Although a trial is still a possibility, insiders anticipate a resolution in the protracted SEC lawsuit against XRP within the next month. Let's investigate further.
SEC claimed in 2020 that two of Ripple Labs' executives and the blockchain company generated more than $1.3 billion in 2013 by selling the cryptocurrency XRP in an unregistered securities offering. In order to avoid a trial, US District Judge Analisa Torres, who is presiding over the case, might rule in favour of either party or submit it to a jury.
SEC increased its regulation via enforcement more recently after announcing in May last year that it would hire 20 new employees for its Crypto Assets and Cyber Unit, which is part of the commission's enforcement division. According to several trustworthy sources, the agency is looking to expand its workforce now that those positions are largely filled.
According to Matthew Sigel, head of digital assets research at fund manager VanEck, "we have to assume they are gearing up for trials if necessary, including in the Ripple case," given the litigious inclinations of the current SEC leadership and news reports about additional attorneys being hired in the enforcement division.
According to Toby Galloway, chair of the Winstead law firm's securities litigation and enforcement practice area, the lawsuit might not go to trial. According to Galloway, SEC and Ripple have sought summary judgement — a decision reached based on statements and evidence without going to trial — by asserting there are no genuine questions of material fact. Galloway said:
“When both sides agree that there are no fact issues, it becomes more likely that the court will grant a summary judgment for one side or the other, but it is possible that the court could disagree and decide that there are disputed fact issues that must be decided by a finder of fact at a trial.”
SEC is requesting injunctive action against Ripple in this case, a remedy that prevents someone from doing something or forces them to act in a specific way.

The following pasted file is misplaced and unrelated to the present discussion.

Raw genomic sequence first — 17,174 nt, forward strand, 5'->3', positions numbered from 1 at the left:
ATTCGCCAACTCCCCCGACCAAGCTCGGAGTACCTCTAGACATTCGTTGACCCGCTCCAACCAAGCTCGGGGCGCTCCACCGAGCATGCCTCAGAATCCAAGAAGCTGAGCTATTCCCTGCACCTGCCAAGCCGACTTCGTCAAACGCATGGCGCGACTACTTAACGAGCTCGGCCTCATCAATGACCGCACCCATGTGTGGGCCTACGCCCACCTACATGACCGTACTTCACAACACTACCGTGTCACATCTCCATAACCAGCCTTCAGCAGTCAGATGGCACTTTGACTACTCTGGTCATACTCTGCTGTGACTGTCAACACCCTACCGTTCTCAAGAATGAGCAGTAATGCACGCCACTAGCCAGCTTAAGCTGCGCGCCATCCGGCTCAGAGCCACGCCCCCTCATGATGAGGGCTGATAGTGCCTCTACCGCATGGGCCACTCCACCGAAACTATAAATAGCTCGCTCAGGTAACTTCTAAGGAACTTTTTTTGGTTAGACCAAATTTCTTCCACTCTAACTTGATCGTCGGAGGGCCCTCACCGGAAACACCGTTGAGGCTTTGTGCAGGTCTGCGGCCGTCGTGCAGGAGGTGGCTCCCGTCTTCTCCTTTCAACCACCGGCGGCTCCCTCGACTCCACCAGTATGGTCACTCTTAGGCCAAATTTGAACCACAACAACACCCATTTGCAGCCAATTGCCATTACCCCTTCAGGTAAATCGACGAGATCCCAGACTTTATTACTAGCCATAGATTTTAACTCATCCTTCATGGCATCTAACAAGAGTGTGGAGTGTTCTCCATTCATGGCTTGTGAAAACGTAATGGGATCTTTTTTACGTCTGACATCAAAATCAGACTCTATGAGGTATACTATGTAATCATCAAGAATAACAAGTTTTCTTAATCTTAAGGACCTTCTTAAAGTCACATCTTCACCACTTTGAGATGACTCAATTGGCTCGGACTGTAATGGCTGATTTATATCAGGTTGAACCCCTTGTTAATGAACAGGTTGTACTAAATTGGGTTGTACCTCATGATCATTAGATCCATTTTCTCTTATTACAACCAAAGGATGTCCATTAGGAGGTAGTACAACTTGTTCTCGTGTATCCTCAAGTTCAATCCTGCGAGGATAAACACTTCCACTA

According to Marc Powers, an adjunct professor of blockchain law at Florida International University and a former leader of Baker & Hostetler's securities law practise group, injunctions should only be granted when the defendants are likely to continue their offences.
He said that the Financial Crimes Enforcement Network (FinCEN) has previously pursued Ripple. It said in 2015 that by operating as a money services company (MSB) and selling XRP without registering with them, Ripple had violated key provisions of the Bank Secrecy Act (BSA).
Ripple consented to register as a money services firm with the authorities and pay FinCEN a $700,000 fine.
"Given this context and the manner in which the SEC is claiming breaches here,... According to Powers, I believe the court may rule that either there was no breach of the registration rules or they would not give the injunction.
Powers predicted that the matter would proceed to trial, where a jury would determine whether or not the defendants had properly registered their securities. But even so, he said, the court would decide whether or not to grant an injunction.
Ripple and the SEC can still provide Torres with fresh evidence in their pleadings. The decision of the lawsuit will have a significant impact on crypto regulation.
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